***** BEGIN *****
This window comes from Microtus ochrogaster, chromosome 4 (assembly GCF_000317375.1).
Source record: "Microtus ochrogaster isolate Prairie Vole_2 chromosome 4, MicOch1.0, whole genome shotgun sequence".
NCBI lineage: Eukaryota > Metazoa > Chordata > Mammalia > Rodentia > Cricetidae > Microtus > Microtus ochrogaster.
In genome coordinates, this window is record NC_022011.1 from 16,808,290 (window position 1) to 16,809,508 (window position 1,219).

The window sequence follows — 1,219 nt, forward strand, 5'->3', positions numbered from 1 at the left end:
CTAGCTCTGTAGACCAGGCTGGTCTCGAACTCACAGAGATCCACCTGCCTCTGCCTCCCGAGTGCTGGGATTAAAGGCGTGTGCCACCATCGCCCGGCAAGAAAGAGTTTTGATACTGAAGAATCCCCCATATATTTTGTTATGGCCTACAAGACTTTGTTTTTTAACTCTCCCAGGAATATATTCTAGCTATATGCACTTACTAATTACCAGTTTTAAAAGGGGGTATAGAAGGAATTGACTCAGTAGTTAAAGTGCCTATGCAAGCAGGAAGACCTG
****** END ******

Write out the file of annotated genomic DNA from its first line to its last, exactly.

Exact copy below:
This window comes from Microtus ochrogaster, chromosome 4 (assembly GCF_000317375.1).
Source record: "Microtus ochrogaster isolate Prairie Vole_2 chromosome 4, MicOch1.0, whole genome shotgun sequence".
NCBI lineage: Eukaryota > Metazoa > Chordata > Mammalia > Rodentia > Cricetidae > Microtus > Microtus ochrogaster.
In genome coordinates, this window is record NC_022011.1 from 16,808,290 (window position 1) to 16,809,508 (window position 1,219).

The window sequence follows — 1,219 nt, forward strand, 5'->3', positions numbered from 1 at the left end:
CTAGCTCTGTAGACCAGGCTGGTCTCGAACTCACAGAGATCCACCTGCCTCTGCCTCCCGAGTGCTGGGATTAAAGGCGTGTGCCACCATCGCCCGGCAAGAAAGAGTTTTGATACTGAAGAATCCCCCATATATTTTGTTATGGCCTACAAGACTTTGTTTTTTAACTCTCCCAGGAATATATTCTAGCTATATGCACTTACTAATTACCAGTTTTAAAAGGGGGTATAGAAGGAATTGACTCAGTAGTTAAAGTGCCTATGCAAGCAGGAAGACCTG